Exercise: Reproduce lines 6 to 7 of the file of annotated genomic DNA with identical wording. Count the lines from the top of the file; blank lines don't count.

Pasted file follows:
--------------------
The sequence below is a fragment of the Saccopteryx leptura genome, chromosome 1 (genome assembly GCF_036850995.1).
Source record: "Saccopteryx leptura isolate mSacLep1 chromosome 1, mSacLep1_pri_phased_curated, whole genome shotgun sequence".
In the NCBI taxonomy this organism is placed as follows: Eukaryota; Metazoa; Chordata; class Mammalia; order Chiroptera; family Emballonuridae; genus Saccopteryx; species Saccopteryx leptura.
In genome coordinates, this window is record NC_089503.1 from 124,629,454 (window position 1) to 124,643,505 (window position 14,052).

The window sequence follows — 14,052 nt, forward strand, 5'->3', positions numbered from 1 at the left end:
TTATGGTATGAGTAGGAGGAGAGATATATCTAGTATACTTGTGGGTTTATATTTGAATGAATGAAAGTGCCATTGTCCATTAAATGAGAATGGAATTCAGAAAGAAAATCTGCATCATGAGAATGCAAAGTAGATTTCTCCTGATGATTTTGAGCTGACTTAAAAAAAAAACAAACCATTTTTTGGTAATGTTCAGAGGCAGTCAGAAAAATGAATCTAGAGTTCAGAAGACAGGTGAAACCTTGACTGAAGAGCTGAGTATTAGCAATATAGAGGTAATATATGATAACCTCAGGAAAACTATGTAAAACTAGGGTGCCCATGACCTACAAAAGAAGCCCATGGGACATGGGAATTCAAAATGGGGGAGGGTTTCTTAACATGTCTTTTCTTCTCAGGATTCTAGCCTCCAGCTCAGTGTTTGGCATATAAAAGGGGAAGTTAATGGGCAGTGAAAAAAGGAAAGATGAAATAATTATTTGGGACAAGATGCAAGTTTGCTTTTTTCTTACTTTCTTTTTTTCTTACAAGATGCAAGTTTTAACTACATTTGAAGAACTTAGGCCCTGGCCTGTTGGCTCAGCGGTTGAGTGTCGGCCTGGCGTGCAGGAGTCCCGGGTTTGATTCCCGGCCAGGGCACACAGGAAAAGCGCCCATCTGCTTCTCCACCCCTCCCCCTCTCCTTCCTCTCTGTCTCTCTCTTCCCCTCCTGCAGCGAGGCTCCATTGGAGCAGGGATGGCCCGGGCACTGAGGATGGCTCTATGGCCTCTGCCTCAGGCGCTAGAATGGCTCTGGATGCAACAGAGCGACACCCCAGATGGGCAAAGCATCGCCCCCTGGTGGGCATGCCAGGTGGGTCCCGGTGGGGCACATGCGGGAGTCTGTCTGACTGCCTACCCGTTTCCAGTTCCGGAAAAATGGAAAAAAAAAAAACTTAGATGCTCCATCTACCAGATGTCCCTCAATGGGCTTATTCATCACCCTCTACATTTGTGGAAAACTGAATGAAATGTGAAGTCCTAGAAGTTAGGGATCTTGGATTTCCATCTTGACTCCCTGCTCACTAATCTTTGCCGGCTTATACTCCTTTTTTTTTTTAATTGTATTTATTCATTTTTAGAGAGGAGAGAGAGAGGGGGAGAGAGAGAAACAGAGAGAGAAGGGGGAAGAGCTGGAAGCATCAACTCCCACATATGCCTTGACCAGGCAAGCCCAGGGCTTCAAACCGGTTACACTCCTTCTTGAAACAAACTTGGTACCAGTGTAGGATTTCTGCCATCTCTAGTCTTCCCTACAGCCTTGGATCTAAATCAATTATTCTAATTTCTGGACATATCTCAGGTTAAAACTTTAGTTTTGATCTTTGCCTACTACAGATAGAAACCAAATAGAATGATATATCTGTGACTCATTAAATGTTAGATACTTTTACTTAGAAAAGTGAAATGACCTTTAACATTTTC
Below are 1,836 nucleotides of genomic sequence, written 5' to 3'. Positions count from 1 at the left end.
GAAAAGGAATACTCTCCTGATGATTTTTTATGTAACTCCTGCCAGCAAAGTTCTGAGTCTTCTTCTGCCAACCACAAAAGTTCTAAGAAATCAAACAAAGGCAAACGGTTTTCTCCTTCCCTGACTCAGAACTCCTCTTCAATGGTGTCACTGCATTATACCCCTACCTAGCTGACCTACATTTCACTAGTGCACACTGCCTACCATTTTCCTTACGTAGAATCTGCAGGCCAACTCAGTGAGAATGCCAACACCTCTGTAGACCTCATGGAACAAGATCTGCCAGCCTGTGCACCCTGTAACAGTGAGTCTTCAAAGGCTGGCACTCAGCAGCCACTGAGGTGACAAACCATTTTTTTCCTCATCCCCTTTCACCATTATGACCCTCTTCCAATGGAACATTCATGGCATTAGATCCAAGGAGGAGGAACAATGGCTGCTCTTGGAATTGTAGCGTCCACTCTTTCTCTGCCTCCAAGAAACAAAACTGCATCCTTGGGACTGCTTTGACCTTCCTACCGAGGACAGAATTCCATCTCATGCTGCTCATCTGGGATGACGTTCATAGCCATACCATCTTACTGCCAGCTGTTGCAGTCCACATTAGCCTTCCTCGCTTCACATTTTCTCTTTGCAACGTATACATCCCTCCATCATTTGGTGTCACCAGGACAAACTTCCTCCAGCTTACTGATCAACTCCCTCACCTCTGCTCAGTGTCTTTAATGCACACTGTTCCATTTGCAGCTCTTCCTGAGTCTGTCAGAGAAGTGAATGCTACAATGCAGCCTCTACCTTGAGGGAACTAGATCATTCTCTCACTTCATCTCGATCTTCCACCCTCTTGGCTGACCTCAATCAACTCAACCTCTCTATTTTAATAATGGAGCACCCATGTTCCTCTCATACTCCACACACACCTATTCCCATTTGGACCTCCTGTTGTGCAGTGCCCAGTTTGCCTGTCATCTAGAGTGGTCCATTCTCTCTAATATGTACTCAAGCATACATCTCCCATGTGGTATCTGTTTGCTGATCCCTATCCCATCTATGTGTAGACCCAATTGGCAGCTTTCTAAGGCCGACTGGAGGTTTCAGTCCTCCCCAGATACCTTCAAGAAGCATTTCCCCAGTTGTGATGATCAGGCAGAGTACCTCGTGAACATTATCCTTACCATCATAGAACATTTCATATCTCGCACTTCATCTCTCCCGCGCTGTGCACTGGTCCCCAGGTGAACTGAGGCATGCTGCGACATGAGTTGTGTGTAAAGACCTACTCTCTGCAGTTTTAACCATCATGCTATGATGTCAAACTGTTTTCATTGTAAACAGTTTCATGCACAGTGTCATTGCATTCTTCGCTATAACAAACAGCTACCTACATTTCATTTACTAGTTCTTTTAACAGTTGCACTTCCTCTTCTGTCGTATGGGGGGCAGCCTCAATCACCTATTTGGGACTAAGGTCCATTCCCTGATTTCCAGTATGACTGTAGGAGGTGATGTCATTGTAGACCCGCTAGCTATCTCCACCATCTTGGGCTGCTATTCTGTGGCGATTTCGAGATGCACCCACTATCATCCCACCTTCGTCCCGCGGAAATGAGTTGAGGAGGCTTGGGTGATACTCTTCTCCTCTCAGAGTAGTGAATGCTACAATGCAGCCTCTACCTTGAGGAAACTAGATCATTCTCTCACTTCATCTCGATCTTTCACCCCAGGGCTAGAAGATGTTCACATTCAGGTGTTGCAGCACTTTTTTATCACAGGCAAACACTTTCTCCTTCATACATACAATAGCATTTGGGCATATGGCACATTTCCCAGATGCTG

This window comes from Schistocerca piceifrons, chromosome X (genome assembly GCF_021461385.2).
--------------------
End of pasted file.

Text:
TTATGGTATGAGTAGGAGGAGAGATATATCTAGTATACTTGTGGGTTTATATTTGAATGAATGAAAGTGCCATTGTCCATTAAATGAGAATGGAATTCAGAAAGAAAATCTGCATCATGAGAATGCAAAGTAGATTTCTCCTGATGATTTTGAGCTGACTTAAAAAAAAAACAAACCATTTTTTGGTAATGTTCAGAGGCAGTCAGAAAAATGAATCTAGAGTTCAGAAGACAGGTGAAACCTTGACTGAAGAGCTGAGTATTAGCAATATAGAGGTAATATATGATAACCTCAGGAAAACTATGTAAAACTAGGGTGCCCATGACCTACAAAAGAAGCCCATGGGACATGGGAATTCAAAATGGGGGAGGGTTTCTTAACATGTCTTTTCTTCTCAGGATTCTAGCCTCCAGCTCAGTGTTTGGCATATAAAAGGGGAAGTTAATGGGCAGTGAAAAAAGGAAAGATGAAATAATTATTTGGGACAAGATGCAAGTTTGCTTTTTTCTTACTTTCTTTTTTTCTTACAAGATGCAAGTTTTAACTACATTTGAAGAACTTAGGCCCTGGCCTGTTGGCTCAGCGGTTGAGTGTCGGCCTGGCGTGCAGGAGTCCCGGGTTTGATTCCCGGCCAGGGCACACAGGAAAAGCGCCCATCTGCTTCTCCACCCCTCCCCCTCTCCTTCCTCTCTGTCTCTCTCTTCCCCTCCTGCAGCGAGGCTCCATTGGAGCAGGGATGGCCCGGGCACTGAGGATGGCTCTATGGCCTCTGCCTCAGGCGCTAGAATGGCTCTGGATGCAACAGAGCGACACCCCAGATGGGCAAAGCATCGCCCCCTGGTGGGCATGCCAGGTGGGTCCCGGTGGGGCACATGCGGGAGTCTGTCTGACTGCCTACCCGTTTCCAGTTCCGGAAAAATGGAAAAAAAAAAAACTTAGATGCTCCATCTACCAGATGTCCCTCAATGGGCTTATTCATCACCCTCTACATTTGTGGAAAACTGAATGAAATGTGAAGTCCTAGAAGTTAGGGATCTTGGATTTCCATCTTGACTCCCTGCTCACTAATCTTTGCCGGCTTATACTCCTTTTTTTTTTTAATTGTATTTATTCATTTTTAGAGAGGAGAGAGAGAGGGGGAGAGAGAGAAACAGAGAGAGAAGGGGGAAGAGCTGGAAGCATCAACTCCCACATATGCCTTGACCAGGCAAGCCCAGGGCTTCAAACCGGTTACACTCCTTCTTGAAACAAACTTGGTACCAGTGTAGGATTTCTGCCATCTCTAGTCTTCCCTACAGCCTTGGATCTAAATCAATTATTCTAATTTCTGGACATATCTCAGGTTAAAACTTTAGTTTTGATCTTTGCCTACTACAGATAGAAACCAAATAGAATGATATATCTGTGACTCATTAAATGTTAGATACTTTTACTTAGAAAAGTGAAATGACCTTTAACATTTTC
Below are 1,836 nucleotides of genomic sequence, written 5' to 3'. Positions count from 1 at the left end.